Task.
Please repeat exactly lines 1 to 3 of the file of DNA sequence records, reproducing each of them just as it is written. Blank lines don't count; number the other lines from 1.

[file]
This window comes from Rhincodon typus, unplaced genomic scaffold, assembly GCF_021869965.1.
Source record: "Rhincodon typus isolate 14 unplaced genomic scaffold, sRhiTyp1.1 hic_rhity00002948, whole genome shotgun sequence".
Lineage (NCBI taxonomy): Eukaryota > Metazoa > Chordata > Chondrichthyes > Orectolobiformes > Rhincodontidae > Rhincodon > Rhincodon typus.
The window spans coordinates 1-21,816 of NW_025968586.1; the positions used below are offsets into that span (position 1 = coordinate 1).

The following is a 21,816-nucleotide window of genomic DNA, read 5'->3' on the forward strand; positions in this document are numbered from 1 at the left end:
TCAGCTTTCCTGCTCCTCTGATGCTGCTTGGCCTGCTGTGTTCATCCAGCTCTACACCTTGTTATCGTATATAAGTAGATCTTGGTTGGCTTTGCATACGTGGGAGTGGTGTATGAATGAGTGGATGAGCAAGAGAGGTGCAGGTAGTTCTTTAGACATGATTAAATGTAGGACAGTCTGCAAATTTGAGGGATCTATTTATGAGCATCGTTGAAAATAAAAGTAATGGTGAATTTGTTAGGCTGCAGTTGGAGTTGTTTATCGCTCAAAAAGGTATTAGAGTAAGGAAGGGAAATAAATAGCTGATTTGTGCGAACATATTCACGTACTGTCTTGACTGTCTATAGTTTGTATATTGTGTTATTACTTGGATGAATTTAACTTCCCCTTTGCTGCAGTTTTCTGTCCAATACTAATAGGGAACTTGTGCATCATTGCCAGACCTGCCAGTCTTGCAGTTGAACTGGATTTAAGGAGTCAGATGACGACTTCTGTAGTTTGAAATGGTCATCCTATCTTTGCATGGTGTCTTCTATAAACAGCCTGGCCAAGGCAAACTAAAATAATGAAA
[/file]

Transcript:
This window comes from Rhincodon typus, unplaced genomic scaffold, assembly GCF_021869965.1.
Source record: "Rhincodon typus isolate 14 unplaced genomic scaffold, sRhiTyp1.1 hic_rhity00002948, whole genome shotgun sequence".
Lineage (NCBI taxonomy): Eukaryota > Metazoa > Chordata > Chondrichthyes > Orectolobiformes > Rhincodontidae > Rhincodon > Rhincodon typus.